Review and Approval of Plans, Specifications, and Estimates

§170.460   What must a project package include?
§170.461   May a tribe approve plans, specifications, and estimates?
§170.462   When may a self-determination contract or self-governance agreement include PS&E review and approval?
§170.463   What should the Secretary do if a design deficiency is identified?

Construction and Construction Monitoring

§170.470   What are the IRR construction standards?
§170.471   How are projects administered?
§170.472   What construction records must tribes and BIA keep?
§170.473   What happens when a construction project ends?
§170.474   Who conducts the project closeout?

Program Reviews and Management Systems

§170.500   What program reviews do the Secretaries conduct?
§170.501   What happens when the review process identifies areas for improvement?
§170.502   Are management systems required for the IRR Program?
§170.503   How are IRR Program management systems funded?

Bridge Inspection

§170.504   When and how are bridge inspections performed?
§170.505   How must bridge inspections be coordinated?
§170.506   What are the minimum qualifications for certified bridge inspectors?
§170.507   Who reviews bridge inspection reports?
Appendix A to Subpart D—Cultural Resource and Environmental Requirements for the IRR Program
Appendix B to Subpart D—Design Standards for the IRR Program

Transportation Planning

§170.400   What is the purpose of transportation planning?

The purpose of transportation planning is to fulfill goals by developing strategies to meet transportation needs. These strategies address current and future land use, economic development, traffic demand, public safety, health, and social needs.

§170.401   What is BIA's role in transportation planning?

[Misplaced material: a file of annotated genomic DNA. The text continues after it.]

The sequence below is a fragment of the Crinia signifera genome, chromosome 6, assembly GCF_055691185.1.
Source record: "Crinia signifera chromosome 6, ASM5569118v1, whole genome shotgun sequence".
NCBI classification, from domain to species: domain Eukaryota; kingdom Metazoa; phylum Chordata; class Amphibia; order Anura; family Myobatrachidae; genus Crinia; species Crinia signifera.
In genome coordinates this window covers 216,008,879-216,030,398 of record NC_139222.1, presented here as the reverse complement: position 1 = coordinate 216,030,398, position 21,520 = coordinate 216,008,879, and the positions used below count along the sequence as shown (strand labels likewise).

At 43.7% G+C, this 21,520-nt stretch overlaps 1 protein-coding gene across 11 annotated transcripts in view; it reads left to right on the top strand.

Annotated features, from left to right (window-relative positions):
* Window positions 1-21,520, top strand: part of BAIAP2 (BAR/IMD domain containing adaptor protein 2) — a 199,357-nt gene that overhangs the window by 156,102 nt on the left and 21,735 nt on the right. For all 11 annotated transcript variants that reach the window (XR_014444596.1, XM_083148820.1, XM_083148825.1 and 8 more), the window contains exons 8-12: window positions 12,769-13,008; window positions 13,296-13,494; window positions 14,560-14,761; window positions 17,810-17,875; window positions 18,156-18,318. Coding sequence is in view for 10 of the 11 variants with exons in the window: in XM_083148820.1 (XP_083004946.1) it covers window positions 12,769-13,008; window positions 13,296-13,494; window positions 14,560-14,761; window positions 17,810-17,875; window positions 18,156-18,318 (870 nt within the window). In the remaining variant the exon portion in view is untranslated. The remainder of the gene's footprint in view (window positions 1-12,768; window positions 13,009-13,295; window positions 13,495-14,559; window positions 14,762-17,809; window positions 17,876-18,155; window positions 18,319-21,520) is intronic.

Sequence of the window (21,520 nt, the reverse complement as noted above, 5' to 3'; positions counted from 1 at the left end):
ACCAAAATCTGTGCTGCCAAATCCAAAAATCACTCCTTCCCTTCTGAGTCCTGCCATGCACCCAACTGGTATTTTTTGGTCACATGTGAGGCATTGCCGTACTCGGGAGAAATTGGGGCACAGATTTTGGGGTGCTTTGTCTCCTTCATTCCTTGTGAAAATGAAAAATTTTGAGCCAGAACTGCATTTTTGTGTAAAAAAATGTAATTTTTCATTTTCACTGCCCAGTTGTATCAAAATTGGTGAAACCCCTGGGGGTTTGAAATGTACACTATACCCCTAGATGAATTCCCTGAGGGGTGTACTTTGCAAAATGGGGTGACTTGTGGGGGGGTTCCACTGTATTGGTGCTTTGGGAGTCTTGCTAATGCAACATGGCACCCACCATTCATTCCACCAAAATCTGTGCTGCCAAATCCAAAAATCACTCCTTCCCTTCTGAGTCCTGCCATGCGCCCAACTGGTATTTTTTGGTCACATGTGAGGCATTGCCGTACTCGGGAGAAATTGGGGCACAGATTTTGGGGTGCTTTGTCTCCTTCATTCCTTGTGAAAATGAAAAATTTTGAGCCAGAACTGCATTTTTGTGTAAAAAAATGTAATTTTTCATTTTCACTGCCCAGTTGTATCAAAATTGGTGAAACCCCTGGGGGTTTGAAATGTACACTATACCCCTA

Except as provided in §170.402, the functions and activities that BIA must perform for the IRR Program are:

(a) Preparing the regional IRRTIP;

(b) Updating the IRR Inventory from data updates;

(c) Preparing IRR Inventory data updates as needed;

(d) Coordinating with States and their political subdivisions, and appropriate planning authorities on regionally significant IRR projects;

(e) Providing technical assistance to tribal governments;

(f) Developing IRR Program budgets including transportation planning cost estimates;

(g) Facilitating public involvement;

(h) Participating in transportation planning and other transportation-related meetings;

(i) Performing traffic studies;

(j) Performing preliminary project planning;

(k) Conducting special transportation studies;

(l) Developing short and long-range transportation plans;

(m) Mapping;

(n) Developing and maintaining management systems;

(o) Performing transportation planning for operational and maintenance facilities; and

(p) Researching rights-of-way documents for project planning.

§170.402   What is the tribal role in transportation planning?

(a) All tribes must prepare a tribal TIP (TTIP) or tribal priority list.

(b) Tribes with a self-determination contract or self-governance agreement may assume any of the following planning functions:

(1) Coordinating with States and their political subdivisions, and appropriate planning authorities on regionally significant IRR projects;